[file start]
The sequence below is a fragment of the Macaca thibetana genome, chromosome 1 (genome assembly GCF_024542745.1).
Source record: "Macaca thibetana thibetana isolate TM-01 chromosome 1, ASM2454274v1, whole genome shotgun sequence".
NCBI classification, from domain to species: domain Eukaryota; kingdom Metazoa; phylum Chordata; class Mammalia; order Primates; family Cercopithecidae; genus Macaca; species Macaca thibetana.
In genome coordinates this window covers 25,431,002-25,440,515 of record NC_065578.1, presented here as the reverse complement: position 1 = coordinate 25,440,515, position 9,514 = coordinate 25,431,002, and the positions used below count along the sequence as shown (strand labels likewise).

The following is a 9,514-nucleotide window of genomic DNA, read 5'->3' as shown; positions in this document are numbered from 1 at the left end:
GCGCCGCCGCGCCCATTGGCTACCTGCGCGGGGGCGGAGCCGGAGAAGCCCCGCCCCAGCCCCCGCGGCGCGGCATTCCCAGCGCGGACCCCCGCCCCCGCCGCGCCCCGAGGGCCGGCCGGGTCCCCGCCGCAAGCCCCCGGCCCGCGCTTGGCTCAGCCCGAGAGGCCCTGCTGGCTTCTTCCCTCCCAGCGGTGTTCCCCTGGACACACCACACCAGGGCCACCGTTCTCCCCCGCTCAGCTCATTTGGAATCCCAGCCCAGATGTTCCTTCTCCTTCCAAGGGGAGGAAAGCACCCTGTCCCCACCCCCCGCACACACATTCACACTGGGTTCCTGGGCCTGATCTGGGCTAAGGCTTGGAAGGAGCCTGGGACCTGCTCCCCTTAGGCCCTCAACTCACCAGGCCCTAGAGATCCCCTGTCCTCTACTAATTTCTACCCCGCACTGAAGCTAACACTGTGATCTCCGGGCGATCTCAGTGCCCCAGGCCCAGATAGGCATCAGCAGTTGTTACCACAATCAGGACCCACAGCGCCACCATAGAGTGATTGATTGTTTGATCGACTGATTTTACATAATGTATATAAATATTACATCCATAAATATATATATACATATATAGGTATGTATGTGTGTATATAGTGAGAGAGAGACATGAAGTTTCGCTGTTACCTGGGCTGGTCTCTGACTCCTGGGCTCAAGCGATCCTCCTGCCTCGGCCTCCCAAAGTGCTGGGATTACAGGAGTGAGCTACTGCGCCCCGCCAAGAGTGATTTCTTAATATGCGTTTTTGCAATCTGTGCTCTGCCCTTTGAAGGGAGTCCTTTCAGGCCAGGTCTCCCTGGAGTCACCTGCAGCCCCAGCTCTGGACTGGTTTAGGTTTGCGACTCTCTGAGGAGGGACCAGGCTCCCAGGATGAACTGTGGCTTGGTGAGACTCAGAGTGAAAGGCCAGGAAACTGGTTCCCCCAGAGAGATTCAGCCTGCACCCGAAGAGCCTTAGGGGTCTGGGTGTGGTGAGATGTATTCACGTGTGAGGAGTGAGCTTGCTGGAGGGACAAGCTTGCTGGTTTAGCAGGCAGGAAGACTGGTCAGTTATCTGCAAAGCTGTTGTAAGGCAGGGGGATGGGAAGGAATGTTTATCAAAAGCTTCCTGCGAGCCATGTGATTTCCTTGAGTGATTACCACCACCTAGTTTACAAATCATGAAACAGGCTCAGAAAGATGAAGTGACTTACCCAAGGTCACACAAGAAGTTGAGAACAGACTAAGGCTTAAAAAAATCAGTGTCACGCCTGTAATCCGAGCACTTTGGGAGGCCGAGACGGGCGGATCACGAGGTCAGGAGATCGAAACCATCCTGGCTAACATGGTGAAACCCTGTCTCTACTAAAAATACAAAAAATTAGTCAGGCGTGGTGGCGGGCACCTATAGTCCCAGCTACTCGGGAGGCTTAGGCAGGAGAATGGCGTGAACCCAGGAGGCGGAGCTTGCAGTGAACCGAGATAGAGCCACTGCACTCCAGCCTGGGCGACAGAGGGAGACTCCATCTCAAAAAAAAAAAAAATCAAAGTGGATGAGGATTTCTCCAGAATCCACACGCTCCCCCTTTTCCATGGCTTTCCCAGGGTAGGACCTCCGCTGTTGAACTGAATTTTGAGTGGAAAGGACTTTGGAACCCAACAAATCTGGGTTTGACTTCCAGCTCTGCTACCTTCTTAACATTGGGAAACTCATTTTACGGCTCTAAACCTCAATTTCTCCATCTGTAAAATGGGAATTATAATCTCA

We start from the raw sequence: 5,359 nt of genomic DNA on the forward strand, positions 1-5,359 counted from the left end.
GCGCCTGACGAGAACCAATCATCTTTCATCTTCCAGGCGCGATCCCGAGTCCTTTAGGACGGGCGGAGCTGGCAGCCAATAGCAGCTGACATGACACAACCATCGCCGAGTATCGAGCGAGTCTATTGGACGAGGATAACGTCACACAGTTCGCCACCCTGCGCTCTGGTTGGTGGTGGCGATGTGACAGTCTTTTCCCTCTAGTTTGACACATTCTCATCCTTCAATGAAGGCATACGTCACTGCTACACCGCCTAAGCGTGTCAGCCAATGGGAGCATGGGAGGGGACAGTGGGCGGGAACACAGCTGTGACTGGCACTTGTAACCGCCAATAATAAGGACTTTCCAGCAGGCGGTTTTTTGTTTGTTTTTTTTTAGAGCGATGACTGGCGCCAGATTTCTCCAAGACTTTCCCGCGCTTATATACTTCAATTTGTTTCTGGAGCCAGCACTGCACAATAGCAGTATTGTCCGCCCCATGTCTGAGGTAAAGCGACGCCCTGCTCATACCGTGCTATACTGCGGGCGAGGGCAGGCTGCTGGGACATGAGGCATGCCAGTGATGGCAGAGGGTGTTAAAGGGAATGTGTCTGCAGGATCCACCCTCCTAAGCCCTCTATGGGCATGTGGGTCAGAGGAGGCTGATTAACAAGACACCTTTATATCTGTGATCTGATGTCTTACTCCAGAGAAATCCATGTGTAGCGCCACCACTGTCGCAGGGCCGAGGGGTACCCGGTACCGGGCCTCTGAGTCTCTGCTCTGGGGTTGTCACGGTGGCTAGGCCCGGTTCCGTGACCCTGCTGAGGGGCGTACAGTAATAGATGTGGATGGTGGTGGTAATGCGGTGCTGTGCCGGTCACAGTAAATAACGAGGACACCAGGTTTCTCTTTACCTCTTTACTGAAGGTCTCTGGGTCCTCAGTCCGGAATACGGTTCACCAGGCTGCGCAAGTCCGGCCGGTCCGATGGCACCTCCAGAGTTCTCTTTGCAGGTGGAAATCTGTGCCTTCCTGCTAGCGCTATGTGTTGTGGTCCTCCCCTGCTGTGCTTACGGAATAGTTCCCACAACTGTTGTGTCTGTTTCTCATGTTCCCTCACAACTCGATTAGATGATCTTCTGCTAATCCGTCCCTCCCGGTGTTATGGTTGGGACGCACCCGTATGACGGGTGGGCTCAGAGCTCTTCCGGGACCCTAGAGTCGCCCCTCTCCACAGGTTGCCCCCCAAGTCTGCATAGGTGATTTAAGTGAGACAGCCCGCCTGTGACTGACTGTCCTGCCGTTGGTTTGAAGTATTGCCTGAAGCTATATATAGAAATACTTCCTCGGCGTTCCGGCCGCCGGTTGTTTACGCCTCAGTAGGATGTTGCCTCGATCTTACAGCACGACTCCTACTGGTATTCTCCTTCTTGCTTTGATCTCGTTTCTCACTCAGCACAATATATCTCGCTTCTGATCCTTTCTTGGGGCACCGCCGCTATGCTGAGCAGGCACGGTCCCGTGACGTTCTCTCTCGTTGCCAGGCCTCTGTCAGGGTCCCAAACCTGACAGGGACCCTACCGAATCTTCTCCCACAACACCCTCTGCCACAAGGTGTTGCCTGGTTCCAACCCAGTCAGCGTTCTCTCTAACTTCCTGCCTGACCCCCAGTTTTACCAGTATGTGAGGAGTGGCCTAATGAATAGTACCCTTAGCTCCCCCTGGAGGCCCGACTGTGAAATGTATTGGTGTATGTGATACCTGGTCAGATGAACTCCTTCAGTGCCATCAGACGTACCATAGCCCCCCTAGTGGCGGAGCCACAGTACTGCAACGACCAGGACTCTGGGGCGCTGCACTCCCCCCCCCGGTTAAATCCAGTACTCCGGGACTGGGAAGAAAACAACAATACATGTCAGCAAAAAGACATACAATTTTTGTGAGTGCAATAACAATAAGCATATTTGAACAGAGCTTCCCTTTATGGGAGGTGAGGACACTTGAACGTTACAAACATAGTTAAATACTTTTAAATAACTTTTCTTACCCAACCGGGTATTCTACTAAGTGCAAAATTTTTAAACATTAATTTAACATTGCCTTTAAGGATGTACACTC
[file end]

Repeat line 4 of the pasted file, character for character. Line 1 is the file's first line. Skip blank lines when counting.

In genome coordinates this window covers 25,431,002-25,440,515 of record NC_065578.1, presented here as the reverse complement: position 1 = coordinate 25,440,515, position 9,514 = coordinate 25,431,002, and the positions used below count along the sequence as shown (strand labels likewise).